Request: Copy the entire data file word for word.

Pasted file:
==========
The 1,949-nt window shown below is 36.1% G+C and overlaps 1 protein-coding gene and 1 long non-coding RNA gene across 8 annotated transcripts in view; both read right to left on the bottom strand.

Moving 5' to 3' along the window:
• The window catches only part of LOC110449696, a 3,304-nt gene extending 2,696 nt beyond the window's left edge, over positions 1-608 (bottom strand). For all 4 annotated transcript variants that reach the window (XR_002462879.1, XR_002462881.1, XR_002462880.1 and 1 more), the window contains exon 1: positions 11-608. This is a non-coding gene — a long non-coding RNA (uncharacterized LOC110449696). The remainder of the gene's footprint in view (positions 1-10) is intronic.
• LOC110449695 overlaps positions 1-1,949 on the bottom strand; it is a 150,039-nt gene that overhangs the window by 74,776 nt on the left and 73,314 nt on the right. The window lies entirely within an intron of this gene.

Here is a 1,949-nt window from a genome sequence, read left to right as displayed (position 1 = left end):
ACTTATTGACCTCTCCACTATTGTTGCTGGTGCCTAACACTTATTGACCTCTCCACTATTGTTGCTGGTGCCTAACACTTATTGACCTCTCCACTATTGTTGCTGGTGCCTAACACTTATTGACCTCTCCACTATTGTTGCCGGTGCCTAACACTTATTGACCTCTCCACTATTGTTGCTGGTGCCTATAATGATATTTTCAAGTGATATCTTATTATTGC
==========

The 1,949-nt window shown below is 36.1% G+C and overlaps 1 protein-coding gene and 1 long non-coding RNA gene across 8 annotated transcripts in view; both read right to left on the bottom strand.

Moving 5' to 3' along the window:
• The window catches only part of LOC110449696, a 3,304-nt gene extending 2,696 nt beyond the window's left edge, over positions 1-608 (bottom strand). For all 4 annotated transcript variants that reach the window (XR_002462879.1, XR_002462881.1, XR_002462880.1 and 1 more), the window contains exon 1: positions 11-608. This is a non-coding gene — a long non-coding RNA (uncharacterized LOC110449696). The remainder of the gene's footprint in view (positions 1-10) is intronic.
• LOC110449695 overlaps positions 1-1,949 on the bottom strand; it is a 150,039-nt gene that overhangs the window by 74,776 nt on the left and 73,314 nt on the right. The window lies entirely within an intron of this gene.

Here is a 1,949-nt window from a genome sequence, read left to right as displayed (position 1 = left end):
ACTTATTGACCTCTCCACTATTGTTGCTGGTGCCTAACACTTATTGACCTCTCCACTATTGTTGCTGGTGCCTAACACTTATTGACCTCTCCACTATTGTTGCTGGTGCCTAACACTTATTGACCTCTCCACTATTGTTGCCGGTGCCTAACACTTATTGACCTCTCCACTATTGTTGCTGGTGCCTATAATGATATTTTCAAGTGATATCTTATTATTGC